Ancient Rome: A New History

Review

by
published on 01 April 2014

Ancient Rome: A New History, by Dr. David Potter -- Professor of Greek, Latin, and Roman history at the University of Michigan and an internationally recognized authority on the Roman Empire -- narrates the spectacular evolution of Roman power from its earliest days as a city-state along the banks of the Tiber to its decline and fall after the reign of Justinian. Potter’s work affords an introductory but lively overview of Roman history in only 368 pages (something which is a feat in unto itself).

In this revised and expanded second edition of Ancient Rome, Potter draws upon new sources and diverse perspectives from the fields of archaeology, economics, literary criticism, and geography. Divided into eight sections -- the handy introduction, which delineates methods and approaches to Roman history is included in this count -- Potter successfully traverses over a thousand years of history in succinct and coherent language. Topics such as “Early Political Structures,” “Life Expectancy, Marriage, and Values,” “The Militarism of the Third Century BC,” “Barbarian Ascendancy (AD 238-270),” and “The World of Heraclius and Umar (AD 565-642),” attest to the assortment of subjects Potter shares with the reader. 

Ancient Rome is an accessible and attractive book by virtue of its diagrams, photographs, and digital reconstructions. (There are 200 illustrations in total of which 149 are in color.) The illustrations are of exceptional quality and visually striking. Everything from portraits and paintings to battle plans and coins contextualize Potter’s engaging analysis of history. Aside from the illustrations and photographs, we also appreciated the maps found throughout and the timelines presented in chronological order. Throughout the text, primary source documents and interesting quotes are integrated into the chapters, which should arouse the interest of the student and instructor alike.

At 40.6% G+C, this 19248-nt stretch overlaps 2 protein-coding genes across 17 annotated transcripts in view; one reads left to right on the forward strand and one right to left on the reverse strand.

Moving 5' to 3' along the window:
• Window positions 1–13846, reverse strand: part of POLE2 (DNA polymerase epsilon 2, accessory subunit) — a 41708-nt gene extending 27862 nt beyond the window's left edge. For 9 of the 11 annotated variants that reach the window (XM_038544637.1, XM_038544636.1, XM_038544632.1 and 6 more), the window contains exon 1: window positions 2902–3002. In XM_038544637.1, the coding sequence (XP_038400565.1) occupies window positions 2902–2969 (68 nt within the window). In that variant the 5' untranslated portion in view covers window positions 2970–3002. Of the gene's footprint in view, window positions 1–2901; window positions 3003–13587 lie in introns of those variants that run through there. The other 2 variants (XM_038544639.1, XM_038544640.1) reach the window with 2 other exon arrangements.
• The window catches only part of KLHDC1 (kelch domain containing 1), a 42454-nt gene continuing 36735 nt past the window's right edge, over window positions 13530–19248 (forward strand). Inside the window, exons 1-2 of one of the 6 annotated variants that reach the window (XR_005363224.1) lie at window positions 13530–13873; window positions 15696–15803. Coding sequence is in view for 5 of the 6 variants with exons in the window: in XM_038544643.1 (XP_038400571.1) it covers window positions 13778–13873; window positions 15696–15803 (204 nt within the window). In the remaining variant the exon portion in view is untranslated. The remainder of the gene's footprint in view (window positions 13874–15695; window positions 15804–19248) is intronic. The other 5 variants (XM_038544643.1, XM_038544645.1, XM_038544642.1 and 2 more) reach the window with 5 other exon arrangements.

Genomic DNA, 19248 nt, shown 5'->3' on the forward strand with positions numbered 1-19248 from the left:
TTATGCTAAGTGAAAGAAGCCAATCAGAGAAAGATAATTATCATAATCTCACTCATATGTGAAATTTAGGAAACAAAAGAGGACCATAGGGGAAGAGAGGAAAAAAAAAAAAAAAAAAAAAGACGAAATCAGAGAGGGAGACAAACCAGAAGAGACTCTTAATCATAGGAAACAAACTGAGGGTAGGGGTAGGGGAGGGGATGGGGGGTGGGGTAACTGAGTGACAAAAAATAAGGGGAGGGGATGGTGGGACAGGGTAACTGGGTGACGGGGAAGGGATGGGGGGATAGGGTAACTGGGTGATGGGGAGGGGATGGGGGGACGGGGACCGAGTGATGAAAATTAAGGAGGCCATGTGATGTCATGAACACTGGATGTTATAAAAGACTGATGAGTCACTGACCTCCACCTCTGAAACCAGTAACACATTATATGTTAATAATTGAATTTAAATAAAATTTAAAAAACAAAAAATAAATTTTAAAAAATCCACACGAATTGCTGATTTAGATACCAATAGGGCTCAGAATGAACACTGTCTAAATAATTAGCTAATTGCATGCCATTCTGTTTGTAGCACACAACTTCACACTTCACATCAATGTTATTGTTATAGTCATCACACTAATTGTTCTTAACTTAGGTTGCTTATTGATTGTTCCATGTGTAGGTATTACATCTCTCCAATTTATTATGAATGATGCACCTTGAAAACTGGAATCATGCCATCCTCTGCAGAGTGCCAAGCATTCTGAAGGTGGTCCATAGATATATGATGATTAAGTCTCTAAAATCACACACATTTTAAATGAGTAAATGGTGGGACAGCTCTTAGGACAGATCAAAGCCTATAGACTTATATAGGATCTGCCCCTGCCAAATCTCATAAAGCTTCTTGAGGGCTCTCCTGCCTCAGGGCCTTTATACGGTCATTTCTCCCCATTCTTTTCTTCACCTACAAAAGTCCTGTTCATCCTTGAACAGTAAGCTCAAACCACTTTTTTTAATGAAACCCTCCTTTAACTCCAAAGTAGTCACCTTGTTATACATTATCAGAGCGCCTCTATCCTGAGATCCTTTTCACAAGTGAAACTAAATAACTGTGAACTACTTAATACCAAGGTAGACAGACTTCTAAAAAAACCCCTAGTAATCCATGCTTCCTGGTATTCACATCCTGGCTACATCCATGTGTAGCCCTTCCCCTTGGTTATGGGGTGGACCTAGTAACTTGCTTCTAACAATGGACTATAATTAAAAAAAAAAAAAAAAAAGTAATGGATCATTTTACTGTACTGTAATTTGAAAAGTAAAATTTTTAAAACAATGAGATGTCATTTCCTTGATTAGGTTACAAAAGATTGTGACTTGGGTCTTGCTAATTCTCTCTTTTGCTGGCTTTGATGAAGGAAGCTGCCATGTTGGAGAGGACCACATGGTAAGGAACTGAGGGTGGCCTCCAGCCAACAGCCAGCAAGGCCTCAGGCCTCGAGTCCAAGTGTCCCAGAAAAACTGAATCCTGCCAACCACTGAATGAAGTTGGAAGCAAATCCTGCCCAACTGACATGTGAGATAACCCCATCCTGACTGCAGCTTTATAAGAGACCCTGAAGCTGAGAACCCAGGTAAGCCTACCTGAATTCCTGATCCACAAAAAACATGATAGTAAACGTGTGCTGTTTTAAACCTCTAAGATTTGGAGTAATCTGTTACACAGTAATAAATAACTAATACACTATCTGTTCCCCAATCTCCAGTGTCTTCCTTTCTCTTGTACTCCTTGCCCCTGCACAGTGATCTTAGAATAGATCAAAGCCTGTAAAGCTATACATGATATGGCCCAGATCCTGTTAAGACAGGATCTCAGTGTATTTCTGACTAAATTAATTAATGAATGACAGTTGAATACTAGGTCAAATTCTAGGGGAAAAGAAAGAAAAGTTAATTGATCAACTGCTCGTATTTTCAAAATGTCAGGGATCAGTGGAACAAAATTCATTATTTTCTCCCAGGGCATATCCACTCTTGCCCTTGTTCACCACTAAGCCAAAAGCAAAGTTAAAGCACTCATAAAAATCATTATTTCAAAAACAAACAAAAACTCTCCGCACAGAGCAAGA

Other features in the publication include a “Notes to the Reader” section, a useful glossary with terms in English and Latin, a “Recommended Reading” section with suggestions for further study, an acknowledgements section, the sources of illustrations, and a general index. One is surprised not to find a chronological list of emperors or a list of key battles with corresponding dates in the text.

The Ancient History Encyclopedia recommends Ancient Rome to university professors or collegiate instructors teaching introductory courses in Roman history. Ancient Rome works well as a textbook or as casual reading for those who know little of Roman history. It is, however, not suitable for those with advanced knowledge of Roman history or culture.

This volume has been published in English through Thames & Hudson in the United States and is currently available for $45.00 in paperback.

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